The art of the wallow… I know it’s a strange title but learning how to wallow in your sufferings is really quite the well thought out creative endeavor. I am in a community where wallowing has become the norm. I understand the desire to wallow myself… as I’ve perfected it at many a point in my life.
When someone is struggling with any given difficulty in life you will often find a community ready and willing to complain moan and roll around in your general disparaging lifestyle with you. It is really quite tempting to parade the banner of a new normal, a normal of suffering. For those struggling with identity, taking on the identity of a martyr it seems like a very powerful thing indeed.
I mean let’s face it, all of the greatest stories in the world have a bit of suffering in them. But what we’ve lost is the fact that the greatest stories in the world also have breakthrough and triumph over suffering. Somewhere along the way we have started embracing the suffering as the prime point of the story when it was always meant to be a stop through on the way to victory.
For those in difficult situations the pat on the back you received for embracing your difficulty is really quite appealing. There are literally days dedicated to support and upholding of those dealing with anxiety, depression, suffering and the like. Now please hear what I am actually saying. I am not saying that we should deny our struggles. Struggle is part of what makes us human. Struggle builds empathy and working through struggle builds us. But Triumph is in the fiber of our being. We were never meant to stop at the struggle. We were never meant to throw up the struggle and wallow in our own vomit of depression and anxiety. We have found our identity in the very thing we despise.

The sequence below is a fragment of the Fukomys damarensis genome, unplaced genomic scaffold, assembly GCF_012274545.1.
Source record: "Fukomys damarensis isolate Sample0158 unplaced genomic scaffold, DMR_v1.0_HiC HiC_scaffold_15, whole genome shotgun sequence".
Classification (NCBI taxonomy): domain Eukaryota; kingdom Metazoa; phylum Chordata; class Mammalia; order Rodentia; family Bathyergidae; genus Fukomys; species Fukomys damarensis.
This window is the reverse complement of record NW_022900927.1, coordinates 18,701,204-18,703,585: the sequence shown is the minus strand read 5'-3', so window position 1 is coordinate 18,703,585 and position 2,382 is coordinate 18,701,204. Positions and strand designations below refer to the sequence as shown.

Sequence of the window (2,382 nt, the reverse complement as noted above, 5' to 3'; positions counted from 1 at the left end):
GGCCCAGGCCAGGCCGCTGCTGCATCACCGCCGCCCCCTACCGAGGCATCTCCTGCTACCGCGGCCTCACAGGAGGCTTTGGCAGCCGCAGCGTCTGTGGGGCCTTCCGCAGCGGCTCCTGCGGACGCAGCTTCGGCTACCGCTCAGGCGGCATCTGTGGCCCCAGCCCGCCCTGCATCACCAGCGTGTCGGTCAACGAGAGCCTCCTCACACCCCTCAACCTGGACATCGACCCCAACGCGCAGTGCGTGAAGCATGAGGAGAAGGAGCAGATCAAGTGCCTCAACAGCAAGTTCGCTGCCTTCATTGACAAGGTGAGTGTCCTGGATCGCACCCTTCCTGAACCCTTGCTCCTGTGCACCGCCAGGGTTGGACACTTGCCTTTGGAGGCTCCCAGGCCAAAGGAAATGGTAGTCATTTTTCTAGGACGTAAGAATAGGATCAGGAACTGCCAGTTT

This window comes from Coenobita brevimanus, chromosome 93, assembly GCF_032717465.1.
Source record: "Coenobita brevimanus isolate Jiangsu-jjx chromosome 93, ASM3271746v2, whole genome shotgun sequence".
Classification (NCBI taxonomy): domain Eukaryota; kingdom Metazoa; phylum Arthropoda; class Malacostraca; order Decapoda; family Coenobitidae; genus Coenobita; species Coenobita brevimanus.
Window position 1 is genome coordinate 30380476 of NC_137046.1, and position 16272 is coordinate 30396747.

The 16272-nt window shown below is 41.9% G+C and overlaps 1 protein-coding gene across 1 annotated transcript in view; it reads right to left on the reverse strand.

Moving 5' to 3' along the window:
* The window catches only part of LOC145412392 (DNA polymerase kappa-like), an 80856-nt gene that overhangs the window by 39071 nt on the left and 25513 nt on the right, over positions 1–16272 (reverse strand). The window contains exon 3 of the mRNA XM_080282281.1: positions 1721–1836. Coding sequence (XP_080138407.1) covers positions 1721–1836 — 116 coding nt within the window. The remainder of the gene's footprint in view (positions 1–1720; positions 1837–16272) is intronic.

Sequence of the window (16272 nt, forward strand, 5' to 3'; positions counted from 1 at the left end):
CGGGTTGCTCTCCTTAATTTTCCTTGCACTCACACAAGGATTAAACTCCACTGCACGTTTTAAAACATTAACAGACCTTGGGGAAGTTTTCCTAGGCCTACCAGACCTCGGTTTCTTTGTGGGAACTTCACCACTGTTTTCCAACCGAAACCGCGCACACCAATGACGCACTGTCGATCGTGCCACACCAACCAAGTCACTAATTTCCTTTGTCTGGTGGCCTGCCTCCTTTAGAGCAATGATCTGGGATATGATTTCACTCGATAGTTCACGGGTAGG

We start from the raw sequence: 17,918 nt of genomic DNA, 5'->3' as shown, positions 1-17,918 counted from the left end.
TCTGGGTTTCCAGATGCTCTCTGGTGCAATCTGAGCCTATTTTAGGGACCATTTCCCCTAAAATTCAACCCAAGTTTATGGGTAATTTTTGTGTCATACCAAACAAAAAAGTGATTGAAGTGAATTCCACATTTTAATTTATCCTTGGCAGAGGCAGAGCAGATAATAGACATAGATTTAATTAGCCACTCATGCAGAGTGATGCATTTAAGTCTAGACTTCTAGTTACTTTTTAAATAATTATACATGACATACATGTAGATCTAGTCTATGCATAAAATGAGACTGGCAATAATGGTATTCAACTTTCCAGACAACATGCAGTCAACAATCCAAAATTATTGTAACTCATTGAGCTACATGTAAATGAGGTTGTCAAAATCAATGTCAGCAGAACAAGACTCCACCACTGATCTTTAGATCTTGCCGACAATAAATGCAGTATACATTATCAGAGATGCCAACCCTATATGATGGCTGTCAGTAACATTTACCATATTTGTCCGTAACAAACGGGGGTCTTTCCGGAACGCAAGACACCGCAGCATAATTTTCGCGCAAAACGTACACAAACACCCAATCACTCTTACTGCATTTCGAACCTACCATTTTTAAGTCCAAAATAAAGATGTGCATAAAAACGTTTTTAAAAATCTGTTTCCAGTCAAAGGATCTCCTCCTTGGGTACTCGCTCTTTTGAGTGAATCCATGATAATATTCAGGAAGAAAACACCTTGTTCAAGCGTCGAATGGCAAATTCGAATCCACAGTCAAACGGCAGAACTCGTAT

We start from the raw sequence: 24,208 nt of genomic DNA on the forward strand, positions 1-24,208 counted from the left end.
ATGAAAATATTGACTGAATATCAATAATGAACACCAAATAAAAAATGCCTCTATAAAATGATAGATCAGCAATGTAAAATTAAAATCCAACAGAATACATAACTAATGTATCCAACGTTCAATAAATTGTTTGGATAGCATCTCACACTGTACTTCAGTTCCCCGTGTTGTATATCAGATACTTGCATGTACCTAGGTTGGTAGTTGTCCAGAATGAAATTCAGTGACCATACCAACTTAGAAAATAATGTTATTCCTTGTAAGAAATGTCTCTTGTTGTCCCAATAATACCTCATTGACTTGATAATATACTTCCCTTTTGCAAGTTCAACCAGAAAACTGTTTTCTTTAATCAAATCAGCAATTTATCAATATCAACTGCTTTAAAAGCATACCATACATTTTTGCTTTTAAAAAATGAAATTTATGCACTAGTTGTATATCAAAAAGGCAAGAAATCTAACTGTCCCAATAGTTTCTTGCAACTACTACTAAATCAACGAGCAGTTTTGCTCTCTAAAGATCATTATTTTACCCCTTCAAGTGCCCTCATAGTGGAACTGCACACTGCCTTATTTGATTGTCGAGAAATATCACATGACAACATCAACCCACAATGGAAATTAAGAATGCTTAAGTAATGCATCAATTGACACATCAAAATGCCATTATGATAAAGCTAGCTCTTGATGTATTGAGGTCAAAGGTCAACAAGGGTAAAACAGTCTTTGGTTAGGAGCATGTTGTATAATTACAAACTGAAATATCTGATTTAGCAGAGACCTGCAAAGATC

This has to stop.
Until we discovered that this is not our true identity we will never be able to live enjoy and peace. We may have begun to believe that wallowing will give us peace but it never will. Being OK with feeling this way does not bring true peace it simply brings acceptance that we will never feel better. I sympathize and I empathize with the people struggling with nerve racking anxiety and deep heart wrenching depression. But please let’s not do ourselves and those struggling a to service and tell tell them that this is their true identity. This cloak of difficulty is something they are wearing for a season but is not the real them.
So until you see the light at the end of the tunnel I will be with you I will remind you of your true value and your true self. I will not let the wallow become your new way of living. I will value your joy even when you cannot.